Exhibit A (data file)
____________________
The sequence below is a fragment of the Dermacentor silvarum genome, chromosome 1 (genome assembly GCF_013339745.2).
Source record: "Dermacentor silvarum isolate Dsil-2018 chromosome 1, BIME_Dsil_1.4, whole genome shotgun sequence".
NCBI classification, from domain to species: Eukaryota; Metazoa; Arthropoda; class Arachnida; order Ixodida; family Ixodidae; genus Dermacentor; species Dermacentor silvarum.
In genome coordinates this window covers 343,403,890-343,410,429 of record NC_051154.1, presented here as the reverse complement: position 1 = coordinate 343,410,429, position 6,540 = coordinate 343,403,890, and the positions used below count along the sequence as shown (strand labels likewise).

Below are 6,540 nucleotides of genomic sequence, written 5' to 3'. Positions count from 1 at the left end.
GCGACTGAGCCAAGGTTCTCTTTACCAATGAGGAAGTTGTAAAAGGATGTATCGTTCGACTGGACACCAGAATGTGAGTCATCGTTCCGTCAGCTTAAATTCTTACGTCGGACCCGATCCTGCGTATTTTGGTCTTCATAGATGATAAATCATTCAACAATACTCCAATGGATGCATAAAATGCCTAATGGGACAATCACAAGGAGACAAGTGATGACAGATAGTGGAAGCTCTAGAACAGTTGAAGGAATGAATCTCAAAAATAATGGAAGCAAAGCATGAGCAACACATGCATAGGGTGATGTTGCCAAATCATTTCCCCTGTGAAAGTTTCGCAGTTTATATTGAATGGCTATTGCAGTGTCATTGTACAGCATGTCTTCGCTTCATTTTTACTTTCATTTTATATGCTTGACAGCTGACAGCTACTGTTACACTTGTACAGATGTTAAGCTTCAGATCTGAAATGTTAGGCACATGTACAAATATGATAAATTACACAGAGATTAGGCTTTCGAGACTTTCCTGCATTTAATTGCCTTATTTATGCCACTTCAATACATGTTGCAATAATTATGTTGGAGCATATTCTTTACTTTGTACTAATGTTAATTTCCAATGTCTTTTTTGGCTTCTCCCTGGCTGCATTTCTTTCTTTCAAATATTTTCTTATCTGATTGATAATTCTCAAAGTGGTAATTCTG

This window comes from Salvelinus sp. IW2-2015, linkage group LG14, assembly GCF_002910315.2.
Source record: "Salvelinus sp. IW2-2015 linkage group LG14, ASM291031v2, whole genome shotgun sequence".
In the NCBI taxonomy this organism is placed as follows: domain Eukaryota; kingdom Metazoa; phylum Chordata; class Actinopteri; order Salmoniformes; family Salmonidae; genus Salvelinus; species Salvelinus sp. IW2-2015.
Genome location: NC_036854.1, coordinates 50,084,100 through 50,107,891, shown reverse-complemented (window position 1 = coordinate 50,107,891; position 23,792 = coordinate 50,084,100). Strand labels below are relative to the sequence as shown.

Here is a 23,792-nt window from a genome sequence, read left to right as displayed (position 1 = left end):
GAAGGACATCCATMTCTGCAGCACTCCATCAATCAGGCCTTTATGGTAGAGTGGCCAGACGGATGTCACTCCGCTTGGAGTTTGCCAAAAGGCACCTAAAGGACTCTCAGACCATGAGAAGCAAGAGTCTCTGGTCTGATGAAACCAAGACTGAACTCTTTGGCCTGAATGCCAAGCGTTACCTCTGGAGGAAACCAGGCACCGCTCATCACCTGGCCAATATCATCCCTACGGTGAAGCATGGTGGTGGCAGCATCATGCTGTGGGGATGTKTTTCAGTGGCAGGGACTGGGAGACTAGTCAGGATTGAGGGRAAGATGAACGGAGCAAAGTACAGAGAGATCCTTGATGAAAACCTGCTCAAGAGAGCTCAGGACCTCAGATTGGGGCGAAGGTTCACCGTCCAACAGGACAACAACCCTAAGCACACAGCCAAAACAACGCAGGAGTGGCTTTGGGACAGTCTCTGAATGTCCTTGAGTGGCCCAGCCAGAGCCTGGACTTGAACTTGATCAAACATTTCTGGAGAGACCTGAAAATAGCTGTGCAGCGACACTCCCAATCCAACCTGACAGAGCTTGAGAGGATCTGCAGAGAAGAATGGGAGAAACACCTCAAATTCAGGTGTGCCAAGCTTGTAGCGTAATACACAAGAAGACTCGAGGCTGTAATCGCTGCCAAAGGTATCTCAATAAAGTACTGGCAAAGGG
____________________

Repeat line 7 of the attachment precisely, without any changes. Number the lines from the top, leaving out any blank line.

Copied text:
This window comes from Salvelinus sp. IW2-2015, linkage group LG14, assembly GCF_002910315.2.